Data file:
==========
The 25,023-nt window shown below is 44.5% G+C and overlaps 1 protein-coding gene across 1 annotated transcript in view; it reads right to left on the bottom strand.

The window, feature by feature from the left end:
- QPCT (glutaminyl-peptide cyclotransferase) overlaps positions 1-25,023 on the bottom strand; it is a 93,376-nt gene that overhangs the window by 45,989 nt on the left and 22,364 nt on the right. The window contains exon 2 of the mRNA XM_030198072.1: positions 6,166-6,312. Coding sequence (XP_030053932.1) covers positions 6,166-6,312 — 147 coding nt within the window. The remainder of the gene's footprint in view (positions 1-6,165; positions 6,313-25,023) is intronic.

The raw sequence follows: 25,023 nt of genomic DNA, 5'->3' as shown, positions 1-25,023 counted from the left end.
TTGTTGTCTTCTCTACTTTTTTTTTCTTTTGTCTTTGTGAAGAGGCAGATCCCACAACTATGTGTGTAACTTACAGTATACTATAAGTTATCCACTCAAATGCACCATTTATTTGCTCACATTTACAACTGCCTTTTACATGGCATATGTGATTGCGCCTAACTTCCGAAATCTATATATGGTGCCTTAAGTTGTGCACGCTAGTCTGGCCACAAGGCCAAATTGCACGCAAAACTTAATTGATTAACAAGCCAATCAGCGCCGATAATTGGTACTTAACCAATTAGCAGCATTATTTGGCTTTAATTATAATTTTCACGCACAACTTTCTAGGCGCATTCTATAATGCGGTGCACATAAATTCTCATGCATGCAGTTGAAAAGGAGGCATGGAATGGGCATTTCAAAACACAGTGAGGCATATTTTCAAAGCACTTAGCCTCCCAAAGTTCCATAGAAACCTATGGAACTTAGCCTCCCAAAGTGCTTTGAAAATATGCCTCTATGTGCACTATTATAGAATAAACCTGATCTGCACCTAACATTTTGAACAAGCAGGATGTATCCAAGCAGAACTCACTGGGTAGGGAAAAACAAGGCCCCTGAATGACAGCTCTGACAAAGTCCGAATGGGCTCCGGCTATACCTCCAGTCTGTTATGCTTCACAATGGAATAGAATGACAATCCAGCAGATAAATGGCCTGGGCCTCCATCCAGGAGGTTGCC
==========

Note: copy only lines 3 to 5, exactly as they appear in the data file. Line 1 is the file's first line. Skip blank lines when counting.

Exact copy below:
- QPCT (glutaminyl-peptide cyclotransferase) overlaps positions 1-25,023 on the bottom strand; it is a 93,376-nt gene that overhangs the window by 45,989 nt on the left and 22,364 nt on the right. The window contains exon 2 of the mRNA XM_030198072.1: positions 6,166-6,312. Coding sequence (XP_030053932.1) covers positions 6,166-6,312 — 147 coding nt within the window. The remainder of the gene's footprint in view (positions 1-6,165; positions 6,313-25,023) is intronic.

The raw sequence follows: 25,023 nt of genomic DNA, 5'->3' as shown, positions 1-25,023 counted from the left end.
TTGTTGTCTTCTCTACTTTTTTTTTCTTTTGTCTTTGTGAAGAGGCAGATCCCACAACTATGTGTGTAACTTACAGTATACTATAAGTTATCCACTCAAATGCACCATTTATTTGCTCACATTTACAACTGCCTTTTACATGGCATATGTGATTGCGCCTAACTTCCGAAATCTATATATGGTGCCTTAAGTTGTGCACGCTAGTCTGGCCACAAGGCCAAATTGCACGCAAAACTTAATTGATTAACAAGCCAATCAGCGCCGATAATTGGTACTTAACCAATTAGCAGCATTATTTGGCTTTAATTATAATTTTCACGCACAACTTTCTAGGCGCATTCTATAATGCGGTGCACATAAATTCTCATGCATGCAGTTGAAAAGGAGGCATGGAATGGGCATTTCAAAACACAGTGAGGCATATTTTCAAAGCACTTAGCCTCCCAAAGTTCCATAGAAACCTATGGAACTTAGCCTCCCAAAGTGCTTTGAAAATATGCCTCTATGTGCACTATTATAGAATAAACCTGATCTGCACCTAACATTTTGAACAAGCAGGATGTATCCAAGCAGAACTCACTGGGTAGGGAAAAACAAGGCCCCTGAATGACAGCTCTGACAAAGTCCGAATGGGCTCCGGCTATACCTCCAGTCTGTTATGCTTCACAATGGAATAGAATGACAATCCAGCAGATAAATGGCCTGGGCCTCCATCCAGGAGGTTGCC